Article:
Gale Law Group
711 N Carancahua St Suite 514
Corpus Christi, TX 78401
361.808.4444

What is a Deferred Adjudication and How Could it Help You?


The most common misconception people have about deferred adjudication in Texas is that completing it will remove the charge from their records, but that isn’t the case. A deferred adjudication doesn’t disappear if you complete it successfully. You will have to file a petition for non-disclosure so the record can be sealed, and not all offenses are eligible. For a felony charge, you will have to wait five years from the day you completed the probation before you can file for a non-disclosure.

Deferred Adjudication

The Difference Between Deferred Adjudication and Straight Probation in Texas

In Texas, probation is called “community supervision.” It consists of two types: deferred adjudication and regular community supervision. In a nutshell, community supervision is an alternative to going to jail or prison. The defendant is allowed by the judge to stay in the community under the supervision of the court, which can be up to two years for a misdemeanor and up to ten years for a felony. The judge will impose certain requirements for the community supervision, which can include the following:

  • Regular drug testing.
  • Steady employment.
  • Community service.

The most important requirement for community supervision is to not get another offense. If you violate the terms of your community supervision, the D.A. can ask the judge to revoke the probation and send you to jail. But, as a condition of your community service, the judge can order you to spend some time in jail. For a misdemeanor, this period can be up to 30 days. For a felony, it can be up to 180 days.

A deferred adjudication probation in Texas is typically offered to first-time offenders, and it’s often a better deal than regular community supervision. If you’re able to complete it successfully, you won’t have a conviction on your record (which a loose legal term that means you have been found guilty). The successful completion of a deferred adjudication in Texas can often be sealed from public view with a non-disclosure, but this kind of community supervision can’t be granted by a jury. So once you decide to go to trial, deferred adjudication isn’t a possibility.

If you’re on deferred adjudication probation in Texas and you don’t comply with the conditions, the D.A. could ask the judge to “adjudicate” you (which means you will be found guilty and be sent to jail or prison). If the judge decides to adjudicate you, you can be sentenced to any term that’s within the “statutory range” of that crime.

There are three main difference between deferred adjudication and regular community supervision:

  • Regular community supervision will typically lead to a conviction and, therefore, can’t be sealed or expunged.
  • Regular community supervision is usually a punishment option if you decide to have a jury trial.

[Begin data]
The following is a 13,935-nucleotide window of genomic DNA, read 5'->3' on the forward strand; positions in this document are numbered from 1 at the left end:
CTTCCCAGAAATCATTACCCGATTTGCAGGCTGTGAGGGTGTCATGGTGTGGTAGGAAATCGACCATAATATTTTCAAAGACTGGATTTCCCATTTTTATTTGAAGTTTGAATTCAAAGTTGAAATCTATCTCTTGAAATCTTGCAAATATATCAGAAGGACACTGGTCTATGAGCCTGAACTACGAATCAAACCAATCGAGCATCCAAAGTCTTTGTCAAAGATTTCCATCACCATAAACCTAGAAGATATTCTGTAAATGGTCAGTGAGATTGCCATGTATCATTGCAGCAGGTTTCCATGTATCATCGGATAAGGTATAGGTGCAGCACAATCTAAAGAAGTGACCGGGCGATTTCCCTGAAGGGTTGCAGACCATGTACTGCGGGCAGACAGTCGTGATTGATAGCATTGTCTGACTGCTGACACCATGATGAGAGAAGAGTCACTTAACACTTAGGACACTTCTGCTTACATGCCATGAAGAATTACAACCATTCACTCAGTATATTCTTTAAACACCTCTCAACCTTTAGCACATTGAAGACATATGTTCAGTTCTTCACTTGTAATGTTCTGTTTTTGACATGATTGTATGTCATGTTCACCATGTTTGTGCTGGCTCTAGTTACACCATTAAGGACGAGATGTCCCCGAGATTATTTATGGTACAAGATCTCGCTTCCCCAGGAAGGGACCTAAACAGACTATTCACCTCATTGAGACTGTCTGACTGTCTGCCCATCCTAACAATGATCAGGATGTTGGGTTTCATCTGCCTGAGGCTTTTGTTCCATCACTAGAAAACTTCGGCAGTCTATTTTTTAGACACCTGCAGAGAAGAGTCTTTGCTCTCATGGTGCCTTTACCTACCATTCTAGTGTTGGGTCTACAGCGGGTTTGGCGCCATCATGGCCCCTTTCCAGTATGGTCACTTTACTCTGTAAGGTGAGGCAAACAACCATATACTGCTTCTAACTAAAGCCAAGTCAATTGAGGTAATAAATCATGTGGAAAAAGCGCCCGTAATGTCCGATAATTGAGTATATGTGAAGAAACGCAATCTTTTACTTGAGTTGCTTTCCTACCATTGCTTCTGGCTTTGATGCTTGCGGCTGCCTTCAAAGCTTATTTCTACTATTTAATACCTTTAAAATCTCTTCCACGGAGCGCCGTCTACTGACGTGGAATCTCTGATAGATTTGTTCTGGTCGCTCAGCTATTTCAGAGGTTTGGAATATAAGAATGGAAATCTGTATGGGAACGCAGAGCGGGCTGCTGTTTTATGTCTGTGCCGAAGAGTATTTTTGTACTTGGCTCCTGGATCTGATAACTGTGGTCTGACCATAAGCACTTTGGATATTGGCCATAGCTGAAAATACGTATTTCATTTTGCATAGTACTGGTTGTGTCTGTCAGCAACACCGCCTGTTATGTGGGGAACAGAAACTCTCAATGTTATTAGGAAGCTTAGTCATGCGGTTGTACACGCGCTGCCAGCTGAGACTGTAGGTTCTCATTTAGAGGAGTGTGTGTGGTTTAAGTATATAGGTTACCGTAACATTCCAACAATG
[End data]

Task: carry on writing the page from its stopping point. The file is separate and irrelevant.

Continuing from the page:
• If regular community supervision is revoked, the maximum punishment usually isn’t the statutory maximum.

When someone gets regular community supervision, the maximum jail or prison term will be set at the time of the plea.

The Effects of a Deferred Adjudication in Texas

Completing a deferred adjudication won’t lead to a conviction. So in a sense, the charges will be dismissed. It can, however, affect your ability to find employment and could impact any future car leases or sales. In some cases, it can disqualify you from owning a gun or getting licensed by the state to work in certain professions. If you’re an immigrant, it can affect your application for citizenship. Under Federal Law (which governs immigration and most gun laws) a deferred adjudication is still a conviction. The biggest myth in Texas criminal law is that once you finish your deferred adjudication, the offense disappears as if it had never happened. This is a lie that’s told to defendants every day in every courthouse throughout the state.

A deferred adjudication probation in Texas will still be on your record after you have completed it. To erase the record, you will have to file a petition for a non-disclosure. Some deferred sentences aren’t even eligible. Any crime that involves family violence doesn’t qualify for non-disclosure. So if you take a deferred adjudication for a Class A assault involving family violence, it will stay on your criminal record forever. Some deferred sentences also have a waiting period before the petition can be filed. Some misdemeanor assault charges or any offenses related to the unlawful carrying of a weapon require a two-year waiting period before a petition can be filed.

For more information about deferred adjudication probation in Texas and how it can affect you in the future, be sure to speak to someone at Gale Law Group. We’re a criminal defense lawyer in Corpus Christi that deals with all kinds of cases, and we would be glad to help!